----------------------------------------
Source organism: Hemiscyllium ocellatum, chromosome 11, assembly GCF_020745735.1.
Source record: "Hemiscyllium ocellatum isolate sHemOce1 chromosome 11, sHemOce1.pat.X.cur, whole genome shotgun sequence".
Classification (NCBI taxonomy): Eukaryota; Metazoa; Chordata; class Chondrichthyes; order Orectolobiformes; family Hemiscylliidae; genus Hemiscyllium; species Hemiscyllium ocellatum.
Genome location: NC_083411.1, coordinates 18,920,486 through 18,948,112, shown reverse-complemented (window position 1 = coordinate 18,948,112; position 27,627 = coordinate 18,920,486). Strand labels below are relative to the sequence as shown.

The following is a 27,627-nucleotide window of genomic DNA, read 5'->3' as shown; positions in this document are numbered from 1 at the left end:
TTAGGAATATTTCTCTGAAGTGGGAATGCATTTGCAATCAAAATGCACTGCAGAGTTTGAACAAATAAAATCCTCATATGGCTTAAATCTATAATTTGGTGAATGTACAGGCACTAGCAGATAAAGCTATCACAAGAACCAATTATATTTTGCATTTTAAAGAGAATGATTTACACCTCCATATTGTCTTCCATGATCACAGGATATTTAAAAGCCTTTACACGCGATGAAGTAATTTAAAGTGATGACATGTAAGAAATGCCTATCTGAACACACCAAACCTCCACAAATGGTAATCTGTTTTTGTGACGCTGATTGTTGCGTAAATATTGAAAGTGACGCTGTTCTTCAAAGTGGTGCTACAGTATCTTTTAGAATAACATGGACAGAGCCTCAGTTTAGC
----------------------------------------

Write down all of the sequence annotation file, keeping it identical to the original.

Source organism: Hemiscyllium ocellatum, chromosome 11, assembly GCF_020745735.1.
Source record: "Hemiscyllium ocellatum isolate sHemOce1 chromosome 11, sHemOce1.pat.X.cur, whole genome shotgun sequence".
Classification (NCBI taxonomy): Eukaryota; Metazoa; Chordata; class Chondrichthyes; order Orectolobiformes; family Hemiscylliidae; genus Hemiscyllium; species Hemiscyllium ocellatum.
Genome location: NC_083411.1, coordinates 18,920,486 through 18,948,112, shown reverse-complemented (window position 1 = coordinate 18,948,112; position 27,627 = coordinate 18,920,486). Strand labels below are relative to the sequence as shown.

The following is a 27,627-nucleotide window of genomic DNA, read 5'->3' as shown; positions in this document are numbered from 1 at the left end:
TTAGGAATATTTCTCTGAAGTGGGAATGCATTTGCAATCAAAATGCACTGCAGAGTTTGAACAAATAAAATCCTCATATGGCTTAAATCTATAATTTGGTGAATGTACAGGCACTAGCAGATAAAGCTATCACAAGAACCAATTATATTTTGCATTTTAAAGAGAATGATTTACACCTCCATATTGTCTTCCATGATCACAGGATATTTAAAAGCCTTTACACGCGATGAAGTAATTTAAAGTGATGACATGTAAGAAATGCCTATCTGAACACACCAAACCTCCACAAATGGTAATCTGTTTTTGTGACGCTGATTGTTGCGTAAATATTGAAAGTGACGCTGTTCTTCAAAGTGGTGCTACAGTATCTTTTAGAATAACATGGACAGAGCCTCAGTTTAGC